If magic shows leave you awed, you will dig Jonathan Allen’s artworks. Intriguing, controversial and daring, they comprise a series of black and white photographs depicting Allen’s artistic alter ego, Tommy Angel. These bold visuals (which may be offensive to some) are speckled with references to theatrical magic, politics and Christianity, provoking the viewer to rethink religion and culture.
Allen explains the significance of Tommy Angel. “In the West, there seems to be a complete fixation on the face of Islamic fundamentalism, but there has not been any visibility of the Christian side of that same fundamentalism. Tommy Angel series is an attempt to find or visualize some kind of iconography called the Christian face of fundamentalism that is being shaped in art, politics and social life at the moment. Tommy Angel is a cross between the evangelist Billy Graham, magician David Copperfield and Donald Rumsfeld.”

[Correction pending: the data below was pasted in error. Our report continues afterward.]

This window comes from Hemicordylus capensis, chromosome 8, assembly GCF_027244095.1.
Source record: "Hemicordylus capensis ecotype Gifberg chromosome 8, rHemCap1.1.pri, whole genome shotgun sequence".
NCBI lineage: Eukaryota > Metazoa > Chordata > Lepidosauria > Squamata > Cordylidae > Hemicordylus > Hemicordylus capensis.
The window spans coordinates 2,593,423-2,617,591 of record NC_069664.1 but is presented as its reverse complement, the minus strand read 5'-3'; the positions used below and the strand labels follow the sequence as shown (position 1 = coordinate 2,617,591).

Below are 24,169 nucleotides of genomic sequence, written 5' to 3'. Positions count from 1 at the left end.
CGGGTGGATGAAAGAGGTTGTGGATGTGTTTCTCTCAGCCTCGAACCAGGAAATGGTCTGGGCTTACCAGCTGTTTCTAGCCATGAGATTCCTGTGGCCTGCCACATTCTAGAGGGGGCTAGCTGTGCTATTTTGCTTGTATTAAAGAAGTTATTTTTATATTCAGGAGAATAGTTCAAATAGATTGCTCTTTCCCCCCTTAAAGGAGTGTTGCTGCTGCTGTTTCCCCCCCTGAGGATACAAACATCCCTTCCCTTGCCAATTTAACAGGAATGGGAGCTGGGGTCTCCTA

Allen deconstructs religion by revealing the phoniness of Angel. “You can see the exhibition as visiting different chapels, or watching a magic show, one act after another. I want people to be compelled but also to see through Tommy Angel. He is a very transparent illusion. The main way you know he is a constructed fiction is that you’re in an art gallery, knowing this is the work of an artist. I’m trying to unveil the constructed nature of the face of fundamentalism in a way.”
So is he anti-religion? “I am not for and I am not against religion,” states Allen. “I’m just interested in stories. God is the most interesting fictional character there is. He is a great story and the Christian narrative is a great story. But they are stories, and the product of the human imagination.” Allen further adds, “The problem is when these stories start limiting rather than liberating the imagination. Unfortunately religion has made culture a bit like a haunted house—it’s a bit scary to be in. I guess, in the haunted house of life, art is the only stairs that don’t creak. You can be sure you’re on a solid foot.”
Allen’s photographs are thought provoking, and destabilize the conventional take on religion. It has been a long time since we’ve had a good conceptual show in town. And this definitely makes the cut.